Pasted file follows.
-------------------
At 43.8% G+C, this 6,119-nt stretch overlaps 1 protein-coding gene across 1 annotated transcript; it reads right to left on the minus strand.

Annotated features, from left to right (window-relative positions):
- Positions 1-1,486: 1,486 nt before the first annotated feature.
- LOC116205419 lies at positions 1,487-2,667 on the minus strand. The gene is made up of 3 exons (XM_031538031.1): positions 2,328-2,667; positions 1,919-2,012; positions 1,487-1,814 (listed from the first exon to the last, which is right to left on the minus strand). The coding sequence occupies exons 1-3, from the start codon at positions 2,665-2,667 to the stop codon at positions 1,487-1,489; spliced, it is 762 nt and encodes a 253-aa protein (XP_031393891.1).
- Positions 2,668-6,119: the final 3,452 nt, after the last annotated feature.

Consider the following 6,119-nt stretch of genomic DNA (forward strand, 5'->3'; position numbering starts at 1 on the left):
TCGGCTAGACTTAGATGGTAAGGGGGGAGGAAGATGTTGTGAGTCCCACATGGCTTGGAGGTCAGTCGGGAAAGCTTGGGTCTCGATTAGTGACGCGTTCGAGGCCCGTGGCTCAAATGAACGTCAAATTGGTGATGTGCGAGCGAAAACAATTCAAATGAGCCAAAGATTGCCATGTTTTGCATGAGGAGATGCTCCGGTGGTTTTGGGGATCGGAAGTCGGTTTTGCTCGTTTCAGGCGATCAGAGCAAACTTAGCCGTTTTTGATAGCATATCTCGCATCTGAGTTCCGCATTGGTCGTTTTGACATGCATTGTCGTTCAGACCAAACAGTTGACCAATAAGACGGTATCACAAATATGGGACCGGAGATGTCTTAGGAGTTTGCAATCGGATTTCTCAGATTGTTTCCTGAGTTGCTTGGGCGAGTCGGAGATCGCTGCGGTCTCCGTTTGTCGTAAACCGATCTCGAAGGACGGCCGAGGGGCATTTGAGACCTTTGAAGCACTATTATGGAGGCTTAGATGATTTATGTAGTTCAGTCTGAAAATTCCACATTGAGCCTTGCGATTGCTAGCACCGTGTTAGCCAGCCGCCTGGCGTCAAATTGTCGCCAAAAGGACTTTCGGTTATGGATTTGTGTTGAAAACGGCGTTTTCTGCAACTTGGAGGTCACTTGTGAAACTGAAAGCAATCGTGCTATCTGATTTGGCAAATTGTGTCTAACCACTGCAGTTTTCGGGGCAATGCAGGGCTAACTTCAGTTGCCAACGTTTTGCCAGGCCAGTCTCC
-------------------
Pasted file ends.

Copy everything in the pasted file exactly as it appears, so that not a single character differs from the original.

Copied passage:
At 43.8% G+C, this 6,119-nt stretch overlaps 1 protein-coding gene across 1 annotated transcript; it reads right to left on the minus strand.

Annotated features, from left to right (window-relative positions):
- Positions 1-1,486: 1,486 nt before the first annotated feature.
- LOC116205419 lies at positions 1,487-2,667 on the minus strand. The gene is made up of 3 exons (XM_031538031.1): positions 2,328-2,667; positions 1,919-2,012; positions 1,487-1,814 (listed from the first exon to the last, which is right to left on the minus strand). The coding sequence occupies exons 1-3, from the start codon at positions 2,665-2,667 to the stop codon at positions 1,487-1,489; spliced, it is 762 nt and encodes a 253-aa protein (XP_031393891.1).
- Positions 2,668-6,119: the final 3,452 nt, after the last annotated feature.

Consider the following 6,119-nt stretch of genomic DNA (forward strand, 5'->3'; position numbering starts at 1 on the left):
TCGGCTAGACTTAGATGGTAAGGGGGGAGGAAGATGTTGTGAGTCCCACATGGCTTGGAGGTCAGTCGGGAAAGCTTGGGTCTCGATTAGTGACGCGTTCGAGGCCCGTGGCTCAAATGAACGTCAAATTGGTGATGTGCGAGCGAAAACAATTCAAATGAGCCAAAGATTGCCATGTTTTGCATGAGGAGATGCTCCGGTGGTTTTGGGGATCGGAAGTCGGTTTTGCTCGTTTCAGGCGATCAGAGCAAACTTAGCCGTTTTTGATAGCATATCTCGCATCTGAGTTCCGCATTGGTCGTTTTGACATGCATTGTCGTTCAGACCAAACAGTTGACCAATAAGACGGTATCACAAATATGGGACCGGAGATGTCTTAGGAGTTTGCAATCGGATTTCTCAGATTGTTTCCTGAGTTGCTTGGGCGAGTCGGAGATCGCTGCGGTCTCCGTTTGTCGTAAACCGATCTCGAAGGACGGCCGAGGGGCATTTGAGACCTTTGAAGCACTATTATGGAGGCTTAGATGATTTATGTAGTTCAGTCTGAAAATTCCACATTGAGCCTTGCGATTGCTAGCACCGTGTTAGCCAGCCGCCTGGCGTCAAATTGTCGCCAAAAGGACTTTCGGTTATGGATTTGTGTTGAAAACGGCGTTTTCTGCAACTTGGAGGTCACTTGTGAAACTGAAAGCAATCGTGCTATCTGATTTGGCAAATTGTGTCTAACCACTGCAGTTTTCGGGGCAATGCAGGGCTAACTTCAGTTGCCAACGTTTTGCCAGGCCAGTCTCC